Photo of Senator Kennedy.

State Senator

Ted Kennedy, Jr.

Representing Branford, Durham, Guilford, Killingworth, Madison & North Branford

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Kennedy: New Provider Directory Law Will Ensure Fair and Transparent Access to Care

New consumer protection law will require greater accuracy and transparency in health plan provider directories

Senator Ted Kennedy, Jr. introduced and led successful General Assembly passage of an important improvement to health insurance law by requiring health insurance companies to disclose and clarify which of their participating providers listed in their provider directories are actually available for an appointment on an outpatient basis. Senate Bill 546, now Public Act 17-154, passed both chambers and awaits final action by Governor Malloy.

“Many patients from my district and from across Connecticut voiced a common concern about the list of doctors in their health plans: that many of the doctors, were not, in fact, offering any appointments. Many of these participating provider lists are therefore inaccurate and misleading,” said Senator Kennedy, Vice Chair of the Public Health Committee and a healthcare attorney. “Consumers rely on the accuracy of health insurance provider lists when shopping for a health plan or when they are facing an urgent health care crisis. They do not have the time to call through an endless list of doctors, only to be told that the doctor does not have any open appointments. This bill will help patients make an appointment with a doctor in their plan much more quickly.”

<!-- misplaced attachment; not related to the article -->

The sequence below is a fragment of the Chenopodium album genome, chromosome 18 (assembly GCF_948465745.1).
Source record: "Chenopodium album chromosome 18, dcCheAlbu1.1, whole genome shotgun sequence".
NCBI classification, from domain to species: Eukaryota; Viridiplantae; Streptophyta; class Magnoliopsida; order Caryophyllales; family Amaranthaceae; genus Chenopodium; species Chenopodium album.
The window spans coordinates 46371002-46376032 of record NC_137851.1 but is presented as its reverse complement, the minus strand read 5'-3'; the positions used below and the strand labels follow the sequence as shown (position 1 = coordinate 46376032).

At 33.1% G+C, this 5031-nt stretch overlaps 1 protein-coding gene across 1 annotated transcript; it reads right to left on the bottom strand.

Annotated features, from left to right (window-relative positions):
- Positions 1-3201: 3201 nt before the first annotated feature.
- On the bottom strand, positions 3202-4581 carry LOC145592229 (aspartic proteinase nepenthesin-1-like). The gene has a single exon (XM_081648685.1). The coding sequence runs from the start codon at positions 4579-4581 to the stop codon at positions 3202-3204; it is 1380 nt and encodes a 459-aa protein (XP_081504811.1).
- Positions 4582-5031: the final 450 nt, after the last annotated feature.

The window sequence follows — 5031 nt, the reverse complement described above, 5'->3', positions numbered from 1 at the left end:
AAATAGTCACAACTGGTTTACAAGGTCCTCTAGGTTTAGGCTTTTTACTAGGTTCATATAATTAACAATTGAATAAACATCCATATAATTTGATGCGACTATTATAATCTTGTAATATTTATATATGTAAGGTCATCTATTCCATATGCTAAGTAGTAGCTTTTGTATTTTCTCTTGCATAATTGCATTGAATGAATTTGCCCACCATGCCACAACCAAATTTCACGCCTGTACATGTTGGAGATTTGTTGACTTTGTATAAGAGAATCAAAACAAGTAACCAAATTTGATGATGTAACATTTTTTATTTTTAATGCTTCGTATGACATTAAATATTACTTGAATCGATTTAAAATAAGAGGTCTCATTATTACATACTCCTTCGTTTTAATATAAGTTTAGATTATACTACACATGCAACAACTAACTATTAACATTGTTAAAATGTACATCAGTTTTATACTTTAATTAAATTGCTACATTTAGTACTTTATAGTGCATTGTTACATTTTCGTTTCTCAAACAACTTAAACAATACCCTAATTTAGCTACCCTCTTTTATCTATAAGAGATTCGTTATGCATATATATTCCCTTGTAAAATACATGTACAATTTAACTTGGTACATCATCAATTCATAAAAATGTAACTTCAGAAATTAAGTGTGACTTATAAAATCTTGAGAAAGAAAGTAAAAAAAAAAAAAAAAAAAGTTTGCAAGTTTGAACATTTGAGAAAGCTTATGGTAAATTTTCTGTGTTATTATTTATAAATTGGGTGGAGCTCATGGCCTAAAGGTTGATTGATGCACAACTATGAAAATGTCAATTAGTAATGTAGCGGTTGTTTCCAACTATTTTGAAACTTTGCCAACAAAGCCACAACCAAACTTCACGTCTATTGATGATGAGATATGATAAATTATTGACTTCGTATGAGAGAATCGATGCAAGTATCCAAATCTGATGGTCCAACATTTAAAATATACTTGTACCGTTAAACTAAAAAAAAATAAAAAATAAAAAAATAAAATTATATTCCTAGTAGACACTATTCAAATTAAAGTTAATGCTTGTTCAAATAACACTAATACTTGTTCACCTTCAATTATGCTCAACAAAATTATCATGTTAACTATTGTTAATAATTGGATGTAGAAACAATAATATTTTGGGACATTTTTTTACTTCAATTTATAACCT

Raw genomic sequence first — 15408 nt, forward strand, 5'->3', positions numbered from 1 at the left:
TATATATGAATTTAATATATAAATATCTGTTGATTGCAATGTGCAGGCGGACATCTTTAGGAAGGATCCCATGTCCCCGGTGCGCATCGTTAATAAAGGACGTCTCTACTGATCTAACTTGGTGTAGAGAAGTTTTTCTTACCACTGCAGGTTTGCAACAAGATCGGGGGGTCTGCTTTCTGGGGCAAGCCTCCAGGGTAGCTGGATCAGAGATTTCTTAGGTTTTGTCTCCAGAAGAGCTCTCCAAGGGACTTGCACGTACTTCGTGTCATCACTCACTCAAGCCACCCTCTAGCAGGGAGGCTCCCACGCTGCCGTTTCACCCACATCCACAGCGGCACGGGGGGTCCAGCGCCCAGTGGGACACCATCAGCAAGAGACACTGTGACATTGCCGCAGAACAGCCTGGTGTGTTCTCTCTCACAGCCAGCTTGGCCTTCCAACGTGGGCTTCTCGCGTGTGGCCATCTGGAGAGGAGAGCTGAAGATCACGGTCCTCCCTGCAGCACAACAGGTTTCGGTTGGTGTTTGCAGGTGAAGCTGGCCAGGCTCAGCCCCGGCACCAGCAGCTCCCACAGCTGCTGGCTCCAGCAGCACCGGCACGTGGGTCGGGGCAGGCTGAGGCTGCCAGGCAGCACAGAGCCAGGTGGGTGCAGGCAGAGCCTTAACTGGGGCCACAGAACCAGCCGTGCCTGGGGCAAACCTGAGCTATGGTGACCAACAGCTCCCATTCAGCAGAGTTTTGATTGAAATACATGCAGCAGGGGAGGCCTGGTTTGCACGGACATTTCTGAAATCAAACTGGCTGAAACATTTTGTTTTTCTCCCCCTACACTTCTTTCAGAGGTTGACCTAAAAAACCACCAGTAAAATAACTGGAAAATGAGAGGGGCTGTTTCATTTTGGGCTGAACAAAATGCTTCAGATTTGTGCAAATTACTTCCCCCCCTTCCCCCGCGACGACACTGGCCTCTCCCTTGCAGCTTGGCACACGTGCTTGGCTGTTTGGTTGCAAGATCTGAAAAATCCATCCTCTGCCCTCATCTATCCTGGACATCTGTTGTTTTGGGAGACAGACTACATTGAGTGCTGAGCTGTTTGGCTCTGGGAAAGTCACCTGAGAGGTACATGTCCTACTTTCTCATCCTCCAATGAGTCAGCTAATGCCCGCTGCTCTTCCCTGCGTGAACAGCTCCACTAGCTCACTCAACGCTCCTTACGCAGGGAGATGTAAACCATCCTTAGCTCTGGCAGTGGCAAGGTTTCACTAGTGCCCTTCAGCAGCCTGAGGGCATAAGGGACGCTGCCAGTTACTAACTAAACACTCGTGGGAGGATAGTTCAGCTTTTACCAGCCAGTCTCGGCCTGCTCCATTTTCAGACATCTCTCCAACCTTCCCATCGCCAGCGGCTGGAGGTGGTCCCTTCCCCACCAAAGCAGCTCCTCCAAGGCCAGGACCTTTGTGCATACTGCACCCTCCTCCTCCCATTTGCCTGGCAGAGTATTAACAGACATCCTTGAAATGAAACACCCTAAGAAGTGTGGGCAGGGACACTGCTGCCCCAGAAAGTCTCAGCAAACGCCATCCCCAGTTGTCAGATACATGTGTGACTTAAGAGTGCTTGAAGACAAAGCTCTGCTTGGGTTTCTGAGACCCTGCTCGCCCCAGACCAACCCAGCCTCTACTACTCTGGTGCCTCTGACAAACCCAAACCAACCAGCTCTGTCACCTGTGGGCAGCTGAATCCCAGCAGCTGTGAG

Current law requires that health insurance companies maintain a current provider directory on their websites and update that directory monthly. However, consumers are still confused and misled in an important respect: many medical disciplines, such as cardiology, intensive care and psychiatry, have certain doctors who only practice in a hospital and do not see patients for office visits and outpatient consultations and treatment. The listing of these doctors in a provider directory is accurate insofar as they are technically in the plan’s network. However, without the important distinction and clarification that these doctors are hospital inpatient-only providers, the network is misleading because these hospital-based doctors are not available for typical appointments. Listing inpatient-only providers without properly identifying them creates a false impression that there are many more doctors available to treat a patient than there really are. Kennedy’s new law changes that.

“What we support is that insurers keep an accurate and up to date record of active providers and don’t shift this burden on the consumers or families in crisis,” said Mirella Loftus of the CT Council on Child and Adolescent Psychiatry when testifying in support of SB 546 earlier this year. “The insurers must keep these lists up-to-date frequently and they must be accurate. Once a year or less is not enough.”

“The measures proposed in Senate Bill 546 would help ensure accurate provider directories and timely access to care. Numerous studies have shown that early interventions and consistent outpatient treatment reduce hospital recidivism rates. On a regular basis I see patients in the hospital who give up after calling numerous providers as they were unable to schedule a single appointment. For these reasons the Yale Psychiatry Advocacy Alliance urges you to support the amendments proposed in Senate Bill 546,” said Dr. Walter Piddoubny, a physician and psychiatry fellow in psychosomatic medicine and a member of the Yale Psychiatry Advocacy Alliance at the Yale Department of Psychiatry, when testifying in support of SB 546 earlier this year.






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